Oct. 16 (UPI) — The rising COVID-19 trend in the United States saw a dramatic spike nationwide on Thursday of more than 63,000 cases — the highest one-day count in more than two months.
According to updated data from Johns Hopkins University, there were 63,600 new cases Thursday, the most since Aug. 14 and just the second time since July it’s reached that level.
Since early September, Johns Hopkins data shows, cases in the United States have been on a clear and steady incline. The daily average in October so far is significantly higher than it was the previous month.
Thursday also saw more than 900 new deaths for the second day in a row.
Since the start of the pandemic, there have been 7.98 million cases of COVID-19 and about 217,800 deaths nationwide.
Thursday, updated research from the Institute for Health Metrics and Evaluation at the University of Washington said close to 400,000 people may be dead in the United States by the end of January under a “status quo” scenario in which no significant changes are made.
Factors like relaxed distancing mandates and mask usage influenced the updated figure.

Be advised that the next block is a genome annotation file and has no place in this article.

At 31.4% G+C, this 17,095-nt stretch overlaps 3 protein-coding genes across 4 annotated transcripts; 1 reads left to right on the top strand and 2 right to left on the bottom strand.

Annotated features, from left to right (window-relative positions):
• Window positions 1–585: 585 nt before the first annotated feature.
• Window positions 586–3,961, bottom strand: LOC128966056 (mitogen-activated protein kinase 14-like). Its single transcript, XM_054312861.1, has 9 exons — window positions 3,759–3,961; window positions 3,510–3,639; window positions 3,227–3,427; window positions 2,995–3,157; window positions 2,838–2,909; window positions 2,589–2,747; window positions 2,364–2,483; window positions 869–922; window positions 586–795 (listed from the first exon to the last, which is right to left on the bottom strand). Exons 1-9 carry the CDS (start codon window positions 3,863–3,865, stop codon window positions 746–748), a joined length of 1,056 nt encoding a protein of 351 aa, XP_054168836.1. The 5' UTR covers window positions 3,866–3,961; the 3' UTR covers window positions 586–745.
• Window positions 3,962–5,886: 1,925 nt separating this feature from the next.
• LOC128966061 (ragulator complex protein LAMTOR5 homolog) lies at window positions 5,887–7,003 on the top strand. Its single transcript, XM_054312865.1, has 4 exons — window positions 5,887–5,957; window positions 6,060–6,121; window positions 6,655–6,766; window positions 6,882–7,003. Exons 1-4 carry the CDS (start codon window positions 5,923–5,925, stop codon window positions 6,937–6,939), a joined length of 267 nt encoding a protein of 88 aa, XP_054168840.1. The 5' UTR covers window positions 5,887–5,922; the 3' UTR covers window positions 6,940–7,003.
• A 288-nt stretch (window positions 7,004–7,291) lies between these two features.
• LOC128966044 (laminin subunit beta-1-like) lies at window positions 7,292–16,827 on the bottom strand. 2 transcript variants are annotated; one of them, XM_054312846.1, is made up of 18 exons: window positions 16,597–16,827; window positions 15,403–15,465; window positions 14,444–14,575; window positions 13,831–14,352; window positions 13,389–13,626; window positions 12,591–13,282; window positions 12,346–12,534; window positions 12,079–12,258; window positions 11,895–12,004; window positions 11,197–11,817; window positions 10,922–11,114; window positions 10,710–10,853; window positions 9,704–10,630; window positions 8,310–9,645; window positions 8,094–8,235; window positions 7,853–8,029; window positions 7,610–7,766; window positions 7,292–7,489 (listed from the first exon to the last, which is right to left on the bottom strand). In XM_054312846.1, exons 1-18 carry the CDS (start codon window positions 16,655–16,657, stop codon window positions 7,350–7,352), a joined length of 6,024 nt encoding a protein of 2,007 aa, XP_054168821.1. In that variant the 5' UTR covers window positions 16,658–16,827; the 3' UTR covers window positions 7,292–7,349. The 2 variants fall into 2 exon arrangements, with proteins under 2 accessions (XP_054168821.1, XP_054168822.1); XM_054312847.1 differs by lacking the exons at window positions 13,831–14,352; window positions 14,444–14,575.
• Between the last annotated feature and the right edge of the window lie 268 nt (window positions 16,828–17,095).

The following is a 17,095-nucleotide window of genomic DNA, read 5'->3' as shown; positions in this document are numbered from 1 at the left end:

The institute says deaths would rise to between 483,000 and 565,000 under a scenario in which mandates are relaxed — including, for instance, if the federal government pursues a dangerous “herd immunity” strategy.
Researchers said deaths could be limited to about 314,000 if strict mask mandates were imposed universally, as has been done in Singapore.
Health providers have reported shortages of available emergency care beds. In Oklahoma City, an official said Thursday the city has no intensive care beds available after a surge in cases.
Heather Yazdanipour, director of the Emergency Medical Services Authority, told Oklahoma City Council members there are major concerns about the ability to provide care.
“Looking at our numbers just this morning, I don’t have any ICU beds available in Oklahoma City,” she said, adding that situation is made worse by a staffing shortage.
Councilors voted Thursday to extend the city’s face mask mandate through Dec. 7.
In Kansas City, hospitals have had to turn away ambulances because there are no available beds.
Marc Larsen, operations director of Saint Luke Health System’s COVID Response Team, told The Kansas City Star that eight hospitals and emergency departments reported patient volumes so high that they temporarily stopped accepting ambulances.
“We’re bursting at the seams in the metropolitan area, and really across the state and the region,” he said.
In Montana, health officials say hospitals have reached or exceeded capacity amid staffing shortages.
“I will put this very simply. We are experiencing a public health crisis,” Dr. Bridget Brennan, chief medical officer of Benefis Health System, told reporters Thursday.
“The number of positive COVID cases is rising so quickly that it is threatening to overwhelm healthcare resources in the state.”